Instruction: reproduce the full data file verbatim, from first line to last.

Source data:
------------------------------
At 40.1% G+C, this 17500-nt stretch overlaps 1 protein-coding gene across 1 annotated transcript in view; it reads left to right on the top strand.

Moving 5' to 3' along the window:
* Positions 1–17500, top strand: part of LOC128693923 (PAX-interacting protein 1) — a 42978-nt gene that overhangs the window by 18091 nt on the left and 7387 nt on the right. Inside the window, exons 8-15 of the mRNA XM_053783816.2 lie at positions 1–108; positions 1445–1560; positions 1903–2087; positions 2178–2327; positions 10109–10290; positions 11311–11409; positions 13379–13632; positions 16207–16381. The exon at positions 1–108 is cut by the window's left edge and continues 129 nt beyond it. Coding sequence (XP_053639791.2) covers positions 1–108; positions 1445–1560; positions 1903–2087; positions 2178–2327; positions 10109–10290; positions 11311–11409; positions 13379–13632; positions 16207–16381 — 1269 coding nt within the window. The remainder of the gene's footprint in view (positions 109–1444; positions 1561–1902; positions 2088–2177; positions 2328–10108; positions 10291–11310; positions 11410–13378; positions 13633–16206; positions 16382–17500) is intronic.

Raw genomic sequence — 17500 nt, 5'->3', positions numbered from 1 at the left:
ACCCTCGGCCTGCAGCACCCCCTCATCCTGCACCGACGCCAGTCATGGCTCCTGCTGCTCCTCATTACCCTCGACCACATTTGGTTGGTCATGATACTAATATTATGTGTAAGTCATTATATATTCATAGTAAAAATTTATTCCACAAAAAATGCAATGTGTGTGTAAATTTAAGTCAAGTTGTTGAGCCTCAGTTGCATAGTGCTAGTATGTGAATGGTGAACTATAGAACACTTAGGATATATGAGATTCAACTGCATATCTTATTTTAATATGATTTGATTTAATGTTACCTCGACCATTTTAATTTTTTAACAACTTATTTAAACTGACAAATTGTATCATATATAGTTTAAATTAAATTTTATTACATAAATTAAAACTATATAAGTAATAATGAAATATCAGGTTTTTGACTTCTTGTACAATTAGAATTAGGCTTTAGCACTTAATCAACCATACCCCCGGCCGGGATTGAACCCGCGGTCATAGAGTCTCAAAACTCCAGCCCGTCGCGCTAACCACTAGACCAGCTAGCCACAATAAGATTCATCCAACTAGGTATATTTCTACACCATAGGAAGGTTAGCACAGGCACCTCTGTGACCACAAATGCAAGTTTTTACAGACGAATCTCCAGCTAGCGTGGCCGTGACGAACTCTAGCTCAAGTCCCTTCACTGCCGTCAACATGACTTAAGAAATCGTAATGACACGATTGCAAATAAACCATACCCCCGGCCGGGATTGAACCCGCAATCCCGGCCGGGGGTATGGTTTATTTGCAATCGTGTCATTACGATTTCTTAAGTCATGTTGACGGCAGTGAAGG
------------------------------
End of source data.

At 40.1% G+C, this 17500-nt stretch overlaps 1 protein-coding gene across 1 annotated transcript in view; it reads left to right on the top strand.

Moving 5' to 3' along the window:
* Positions 1–17500, top strand: part of LOC128693923 (PAX-interacting protein 1) — a 42978-nt gene that overhangs the window by 18091 nt on the left and 7387 nt on the right. Inside the window, exons 8-15 of the mRNA XM_053783816.2 lie at positions 1–108; positions 1445–1560; positions 1903–2087; positions 2178–2327; positions 10109–10290; positions 11311–11409; positions 13379–13632; positions 16207–16381. The exon at positions 1–108 is cut by the window's left edge and continues 129 nt beyond it. Coding sequence (XP_053639791.2) covers positions 1–108; positions 1445–1560; positions 1903–2087; positions 2178–2327; positions 10109–10290; positions 11311–11409; positions 13379–13632; positions 16207–16381 — 1269 coding nt within the window. The remainder of the gene's footprint in view (positions 109–1444; positions 1561–1902; positions 2088–2177; positions 2328–10108; positions 10291–11310; positions 11410–13378; positions 13633–16206; positions 16382–17500) is intronic.

Raw genomic sequence — 17500 nt, 5'->3', positions numbered from 1 at the left:
ACCCTCGGCCTGCAGCACCCCCTCATCCTGCACCGACGCCAGTCATGGCTCCTGCTGCTCCTCATTACCCTCGACCACATTTGGTTGGTCATGATACTAATATTATGTGTAAGTCATTATATATTCATAGTAAAAATTTATTCCACAAAAAATGCAATGTGTGTGTAAATTTAAGTCAAGTTGTTGAGCCTCAGTTGCATAGTGCTAGTATGTGAATGGTGAACTATAGAACACTTAGGATATATGAGATTCAACTGCATATCTTATTTTAATATGATTTGATTTAATGTTACCTCGACCATTTTAATTTTTTAACAACTTATTTAAACTGACAAATTGTATCATATATAGTTTAAATTAAATTTTATTACATAAATTAAAACTATATAAGTAATAATGAAATATCAGGTTTTTGACTTCTTGTACAATTAGAATTAGGCTTTAGCACTTAATCAACCATACCCCCGGCCGGGATTGAACCCGCGGTCATAGAGTCTCAAAACTCCAGCCCGTCGCGCTAACCACTAGACCAGCTAGCCACAATAAGATTCATCCAACTAGGTATATTTCTACACCATAGGAAGGTTAGCACAGGCACCTCTGTGACCACAAATGCAAGTTTTTACAGACGAATCTCCAGCTAGCGTGGCCGTGACGAACTCTAGCTCAAGTCCCTTCACTGCCGTCAACATGACTTAAGAAATCGTAATGACACGATTGCAAATAAACCATACCCCCGGCCGGGATTGAACCCGCAATCCCGGCCGGGGGTATGGTTTATTTGCAATCGTGTCATTACGATTTCTTAAGTCATGTTGACGGCAGTGAAGG